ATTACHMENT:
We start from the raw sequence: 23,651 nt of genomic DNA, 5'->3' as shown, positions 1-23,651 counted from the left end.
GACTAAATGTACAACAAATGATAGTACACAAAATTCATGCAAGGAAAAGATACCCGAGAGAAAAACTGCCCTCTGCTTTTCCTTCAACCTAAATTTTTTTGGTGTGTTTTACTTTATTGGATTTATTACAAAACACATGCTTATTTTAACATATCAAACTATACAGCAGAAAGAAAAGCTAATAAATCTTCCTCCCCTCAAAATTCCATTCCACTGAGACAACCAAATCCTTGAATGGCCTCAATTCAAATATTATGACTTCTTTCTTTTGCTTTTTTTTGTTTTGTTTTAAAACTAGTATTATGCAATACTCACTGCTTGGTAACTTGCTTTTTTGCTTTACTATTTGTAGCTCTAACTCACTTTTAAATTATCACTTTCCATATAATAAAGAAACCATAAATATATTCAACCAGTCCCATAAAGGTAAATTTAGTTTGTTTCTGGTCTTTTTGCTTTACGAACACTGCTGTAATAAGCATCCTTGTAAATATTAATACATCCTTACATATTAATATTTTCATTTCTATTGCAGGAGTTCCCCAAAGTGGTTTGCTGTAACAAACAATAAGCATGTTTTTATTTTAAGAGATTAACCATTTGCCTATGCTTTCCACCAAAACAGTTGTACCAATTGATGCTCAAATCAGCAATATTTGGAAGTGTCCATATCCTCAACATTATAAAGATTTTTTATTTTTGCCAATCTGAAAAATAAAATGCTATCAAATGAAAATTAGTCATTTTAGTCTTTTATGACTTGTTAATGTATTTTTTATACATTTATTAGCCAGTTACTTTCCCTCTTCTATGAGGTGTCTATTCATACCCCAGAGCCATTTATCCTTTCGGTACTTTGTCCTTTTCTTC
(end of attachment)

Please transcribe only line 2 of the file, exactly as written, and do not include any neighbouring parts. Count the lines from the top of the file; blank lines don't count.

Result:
GACTAAATGTACAACAAATGATAGTACACAAAATTCATGCAAGGAAAAGATACCCGAGAGAAAAACTGCCCTCTGCTTTTCCTTCAACCTAAATTTTTTTGGTGTGTTTTACTTTATTGGATTTATTACAAAACACATGCTTATTTTAACATATCAAACTATACAGCAGAAAGAAAAGCTAATAAATCTTCCTCCCCTCAAAATTCCATTCCACTGAGACAACCAAATCCTTGAATGGCCTCAATTCAAATATTATGACTTCTTTCTTTTGCTTTTTTTTGTTTTGTTTTAAAACTAGTATTATGCAATACTCACTGCTTGGTAACTTGCTTTTTTGCTTTACTATTTGTAGCTCTAACTCACTTTTAAATTATCACTTTCCATATAATAAAGAAACCATAAATATATTCAACCAGTCCCATAAAGGTAAATTTAGTTTGTTTCTGGTCTTTTTGCTTTACGAACACTGCTGTAATAAGCATCCTTGTAAATATTAATACATCCTTACATATTAATATTTTCATTTCTATTGCAGGAGTTCCCCAAAGTGGTTTGCTGTAACAAACAATAAGCATGTTTTTATTTTAAGAGATTAACCATTTGCCTATGCTTTCCACCAAAACAGTTGTACCAATTGATGCTCAAATCAGCAATATTTGGAAGTGTCCATATCCTCAACATTATAAAGATTTTTTATTTTTGCCAATCTGAAAAATAAAATGCTATCAAATGAAAATTAGTCATTTTAGTCTTTTATGACTTGTTAATGTATTTTTTATACATTTATTAGCCAGTTACTTTCCCTCTTCTATGAGGTGTCTATTCATACCCCAGAGCCATTTATCCTTTCGGTACTTTGTCCTTTTCTTC